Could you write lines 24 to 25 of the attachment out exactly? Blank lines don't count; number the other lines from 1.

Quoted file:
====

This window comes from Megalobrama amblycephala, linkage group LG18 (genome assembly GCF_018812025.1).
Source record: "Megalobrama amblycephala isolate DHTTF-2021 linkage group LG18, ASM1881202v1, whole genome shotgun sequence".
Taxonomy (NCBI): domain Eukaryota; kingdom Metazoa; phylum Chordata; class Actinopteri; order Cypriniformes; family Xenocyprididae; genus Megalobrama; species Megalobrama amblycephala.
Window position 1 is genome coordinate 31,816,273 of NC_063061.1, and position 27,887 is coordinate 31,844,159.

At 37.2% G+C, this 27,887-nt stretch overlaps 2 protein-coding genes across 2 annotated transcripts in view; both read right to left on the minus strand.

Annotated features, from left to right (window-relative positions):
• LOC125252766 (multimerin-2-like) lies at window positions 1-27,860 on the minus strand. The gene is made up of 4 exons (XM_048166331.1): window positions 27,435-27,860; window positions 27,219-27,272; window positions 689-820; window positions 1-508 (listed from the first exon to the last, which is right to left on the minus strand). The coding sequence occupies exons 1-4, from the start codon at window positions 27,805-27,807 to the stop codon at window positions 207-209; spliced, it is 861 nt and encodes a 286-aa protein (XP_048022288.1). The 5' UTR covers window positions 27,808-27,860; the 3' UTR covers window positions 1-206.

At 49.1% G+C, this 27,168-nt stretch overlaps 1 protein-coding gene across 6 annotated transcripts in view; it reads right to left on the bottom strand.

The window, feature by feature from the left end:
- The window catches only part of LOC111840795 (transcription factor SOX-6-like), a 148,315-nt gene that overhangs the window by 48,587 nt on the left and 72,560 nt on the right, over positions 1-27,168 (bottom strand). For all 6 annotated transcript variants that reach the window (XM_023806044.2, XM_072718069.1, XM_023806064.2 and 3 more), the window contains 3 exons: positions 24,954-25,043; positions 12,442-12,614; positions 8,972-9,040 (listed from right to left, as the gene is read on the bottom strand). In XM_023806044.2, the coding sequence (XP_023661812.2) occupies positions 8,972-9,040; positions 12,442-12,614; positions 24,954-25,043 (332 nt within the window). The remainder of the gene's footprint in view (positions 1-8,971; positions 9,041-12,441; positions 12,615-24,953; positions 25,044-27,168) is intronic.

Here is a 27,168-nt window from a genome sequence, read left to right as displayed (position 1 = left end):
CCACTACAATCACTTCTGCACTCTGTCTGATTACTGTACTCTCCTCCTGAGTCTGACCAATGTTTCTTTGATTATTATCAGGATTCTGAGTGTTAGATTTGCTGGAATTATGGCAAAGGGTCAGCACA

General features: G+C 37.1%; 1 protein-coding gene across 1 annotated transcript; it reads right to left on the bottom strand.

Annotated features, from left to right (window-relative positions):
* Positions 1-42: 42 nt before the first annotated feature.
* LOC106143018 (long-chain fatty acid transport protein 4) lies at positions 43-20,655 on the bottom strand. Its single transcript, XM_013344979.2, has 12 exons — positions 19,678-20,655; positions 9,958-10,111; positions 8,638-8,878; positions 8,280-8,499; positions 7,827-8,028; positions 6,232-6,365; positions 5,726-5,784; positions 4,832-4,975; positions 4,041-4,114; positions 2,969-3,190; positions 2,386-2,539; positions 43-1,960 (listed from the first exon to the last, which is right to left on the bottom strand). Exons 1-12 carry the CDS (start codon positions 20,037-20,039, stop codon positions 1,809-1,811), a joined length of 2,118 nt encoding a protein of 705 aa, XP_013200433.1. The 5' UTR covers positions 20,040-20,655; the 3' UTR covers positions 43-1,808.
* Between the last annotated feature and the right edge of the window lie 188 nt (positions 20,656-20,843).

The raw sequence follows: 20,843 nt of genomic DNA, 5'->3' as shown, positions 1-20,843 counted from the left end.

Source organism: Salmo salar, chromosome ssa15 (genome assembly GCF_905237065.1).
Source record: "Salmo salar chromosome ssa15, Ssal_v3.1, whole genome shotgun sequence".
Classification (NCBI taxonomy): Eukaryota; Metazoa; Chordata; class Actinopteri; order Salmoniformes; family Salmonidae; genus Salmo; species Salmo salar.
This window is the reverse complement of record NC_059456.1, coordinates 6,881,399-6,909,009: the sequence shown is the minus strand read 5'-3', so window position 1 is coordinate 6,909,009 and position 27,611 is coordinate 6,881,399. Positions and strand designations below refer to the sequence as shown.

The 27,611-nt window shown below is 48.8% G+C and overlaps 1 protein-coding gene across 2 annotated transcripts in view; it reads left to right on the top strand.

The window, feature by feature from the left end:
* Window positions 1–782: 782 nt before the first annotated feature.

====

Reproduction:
The window, feature by feature from the left end:
* Window positions 1–782: 782 nt before the first annotated feature.